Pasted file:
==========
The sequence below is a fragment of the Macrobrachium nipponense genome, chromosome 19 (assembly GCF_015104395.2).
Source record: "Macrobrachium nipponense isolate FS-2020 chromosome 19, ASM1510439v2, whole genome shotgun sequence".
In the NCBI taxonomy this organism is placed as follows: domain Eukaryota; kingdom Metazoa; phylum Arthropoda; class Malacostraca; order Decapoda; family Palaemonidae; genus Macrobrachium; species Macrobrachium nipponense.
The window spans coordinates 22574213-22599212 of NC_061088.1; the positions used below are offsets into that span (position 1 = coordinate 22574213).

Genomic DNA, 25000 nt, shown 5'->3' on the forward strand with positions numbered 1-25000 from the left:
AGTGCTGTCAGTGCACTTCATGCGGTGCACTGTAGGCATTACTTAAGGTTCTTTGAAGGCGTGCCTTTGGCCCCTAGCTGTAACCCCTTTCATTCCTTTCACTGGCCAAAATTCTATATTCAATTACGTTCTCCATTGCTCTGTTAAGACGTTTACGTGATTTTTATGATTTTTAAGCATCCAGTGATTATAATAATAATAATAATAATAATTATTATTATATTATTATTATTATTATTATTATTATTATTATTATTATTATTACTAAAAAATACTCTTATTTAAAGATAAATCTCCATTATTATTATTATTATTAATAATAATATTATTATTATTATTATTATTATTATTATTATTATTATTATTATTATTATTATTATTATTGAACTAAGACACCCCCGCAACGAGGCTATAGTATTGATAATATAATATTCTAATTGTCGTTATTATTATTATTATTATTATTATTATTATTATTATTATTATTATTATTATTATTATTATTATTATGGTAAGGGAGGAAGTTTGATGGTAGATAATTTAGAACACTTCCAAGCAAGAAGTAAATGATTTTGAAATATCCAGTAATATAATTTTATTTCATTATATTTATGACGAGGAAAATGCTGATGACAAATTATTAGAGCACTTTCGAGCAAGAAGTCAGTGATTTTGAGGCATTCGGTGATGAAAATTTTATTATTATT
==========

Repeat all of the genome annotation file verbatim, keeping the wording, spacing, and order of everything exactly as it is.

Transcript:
The sequence below is a fragment of the Macrobrachium nipponense genome, chromosome 19 (assembly GCF_015104395.2).
Source record: "Macrobrachium nipponense isolate FS-2020 chromosome 19, ASM1510439v2, whole genome shotgun sequence".
In the NCBI taxonomy this organism is placed as follows: domain Eukaryota; kingdom Metazoa; phylum Arthropoda; class Malacostraca; order Decapoda; family Palaemonidae; genus Macrobrachium; species Macrobrachium nipponense.
The window spans coordinates 22574213-22599212 of NC_061088.1; the positions used below are offsets into that span (position 1 = coordinate 22574213).

Genomic DNA, 25000 nt, shown 5'->3' on the forward strand with positions numbered 1-25000 from the left:
AGTGCTGTCAGTGCACTTCATGCGGTGCACTGTAGGCATTACTTAAGGTTCTTTGAAGGCGTGCCTTTGGCCCCTAGCTGTAACCCCTTTCATTCCTTTCACTGGCCAAAATTCTATATTCAATTACGTTCTCCATTGCTCTGTTAAGACGTTTACGTGATTTTTATGATTTTTAAGCATCCAGTGATTATAATAATAATAATAATAATAATTATTATTATATTATTATTATTATTATTATTATTATTATTATTATTATTATTACTAAAAAATACTCTTATTTAAAGATAAATCTCCATTATTATTATTATTATTAATAATAATATTATTATTATTATTATTATTATTATTATTATTATTATTATTATTATTATTATTATTATTGAACTAAGACACCCCCGCAACGAGGCTATAGTATTGATAATATAATATTCTAATTGTCGTTATTATTATTATTATTATTATTATTATTATTATTATTATTATTATTATTATTATTATTATTATTATGGTAAGGGAGGAAGTTTGATGGTAGATAATTTAGAACACTTCCAAGCAAGAAGTAAATGATTTTGAAATATCCAGTAATATAATTTTATTTCATTATATTTATGACGAGGAAAATGCTGATGACAAATTATTAGAGCACTTTCGAGCAAGAAGTCAGTGATTTTGAGGCATTCGGTGATGAAAATTTTATTATTATT